I recently read Helen Oyeyemi’s novel Gingerbread, which was like reading a lucid dream. It’s the first book of hers I’ve read, and I’m still thinking about it. It is modern, smart, funny, and filled with enchantment mashups (think hidden land like the island in Lost mixed with gingerbread houses, but sophisticated).
The book, as I gather many of her books are, is loosely based on (or at least references) a fairy tale. In the case of Gingerbread, that fairy tale is “Hansel and Gretel.” As I sorted my thoughts after reading the novel — I’m not going to lie, the novel challenges the reader and does not dumb anything down for you — I tried to put its pieces together to see if it parallels “Hansel and Gretel,” and if there were any clues that would help me understand deeper meanings that were there.
I texted my mom.
”Hi mom! Do y’all still have the Grimm’s book of fairy tales?”
They did! And a book of Russian fairy tales too. Mom boxed them up and sent them right away. Today they arrived in the mail.
As a young person, I turned to this book of fairy tales whenever I was bored or ran out of other reading material at home. My favorite story was “The Twelve Dancing Princesses,” and as I scanned the table of contents today, I remembered “The Fisherman and His Wife,” “Rumpelstiltskin,” and “The Elves and the Shoemaker.” I’m so happy to have this to turn to again when I want to be transported.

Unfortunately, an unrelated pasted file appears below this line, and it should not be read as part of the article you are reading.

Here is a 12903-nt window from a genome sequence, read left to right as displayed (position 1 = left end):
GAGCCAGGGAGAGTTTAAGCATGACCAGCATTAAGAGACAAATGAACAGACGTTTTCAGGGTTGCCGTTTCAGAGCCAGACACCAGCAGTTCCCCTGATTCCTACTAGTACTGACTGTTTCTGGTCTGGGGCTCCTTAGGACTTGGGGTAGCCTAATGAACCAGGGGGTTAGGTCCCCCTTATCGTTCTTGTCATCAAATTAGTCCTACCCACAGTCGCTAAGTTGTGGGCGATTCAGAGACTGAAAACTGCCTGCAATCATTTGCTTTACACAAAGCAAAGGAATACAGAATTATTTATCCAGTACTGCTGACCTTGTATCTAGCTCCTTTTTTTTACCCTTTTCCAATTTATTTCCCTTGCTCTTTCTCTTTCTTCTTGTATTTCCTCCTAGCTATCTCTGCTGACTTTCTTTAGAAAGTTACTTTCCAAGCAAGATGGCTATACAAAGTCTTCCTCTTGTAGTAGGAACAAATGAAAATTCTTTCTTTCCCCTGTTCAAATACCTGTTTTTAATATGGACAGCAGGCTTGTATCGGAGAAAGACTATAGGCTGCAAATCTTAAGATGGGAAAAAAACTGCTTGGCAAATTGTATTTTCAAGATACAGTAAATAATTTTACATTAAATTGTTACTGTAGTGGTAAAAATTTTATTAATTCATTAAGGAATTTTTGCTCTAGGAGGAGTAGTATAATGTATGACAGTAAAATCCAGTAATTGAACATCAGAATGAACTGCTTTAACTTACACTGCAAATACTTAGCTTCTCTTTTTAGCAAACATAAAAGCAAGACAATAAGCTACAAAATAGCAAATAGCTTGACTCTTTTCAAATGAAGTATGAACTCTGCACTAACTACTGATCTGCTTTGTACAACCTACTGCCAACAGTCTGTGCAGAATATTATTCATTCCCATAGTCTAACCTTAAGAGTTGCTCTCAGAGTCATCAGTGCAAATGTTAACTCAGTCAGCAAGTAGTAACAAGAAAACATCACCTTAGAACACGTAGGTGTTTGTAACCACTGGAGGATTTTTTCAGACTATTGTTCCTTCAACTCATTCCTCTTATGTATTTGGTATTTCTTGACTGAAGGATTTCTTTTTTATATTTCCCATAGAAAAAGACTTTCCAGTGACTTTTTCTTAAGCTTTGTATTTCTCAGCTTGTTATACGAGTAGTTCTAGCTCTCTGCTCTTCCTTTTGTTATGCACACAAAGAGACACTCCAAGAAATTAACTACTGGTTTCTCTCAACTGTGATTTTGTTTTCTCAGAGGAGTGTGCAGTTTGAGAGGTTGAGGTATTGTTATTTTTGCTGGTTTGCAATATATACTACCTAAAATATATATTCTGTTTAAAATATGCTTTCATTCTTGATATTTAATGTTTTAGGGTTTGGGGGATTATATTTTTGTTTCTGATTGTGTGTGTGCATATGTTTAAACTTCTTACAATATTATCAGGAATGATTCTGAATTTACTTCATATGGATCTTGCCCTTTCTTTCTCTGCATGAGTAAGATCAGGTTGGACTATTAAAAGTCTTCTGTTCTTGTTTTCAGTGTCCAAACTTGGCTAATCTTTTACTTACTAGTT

The Grimm’s Fairy Tales has “50¢” penciled in on the front end paper. 50¢! The copyright date is in Roman numerals: MCMXLV (1945). In the front of the book of Russian fairy tales, in my beloved grandfather’s penciled handwriting, is his name. I haven’t seen his handwriting in many years, and I love having this book that he held and read.
Now I’ve got my afternoon cup of coffee and fairy tales to disappear into. And now I’ll be ready for the next Helen Oyeyemi book I pick up.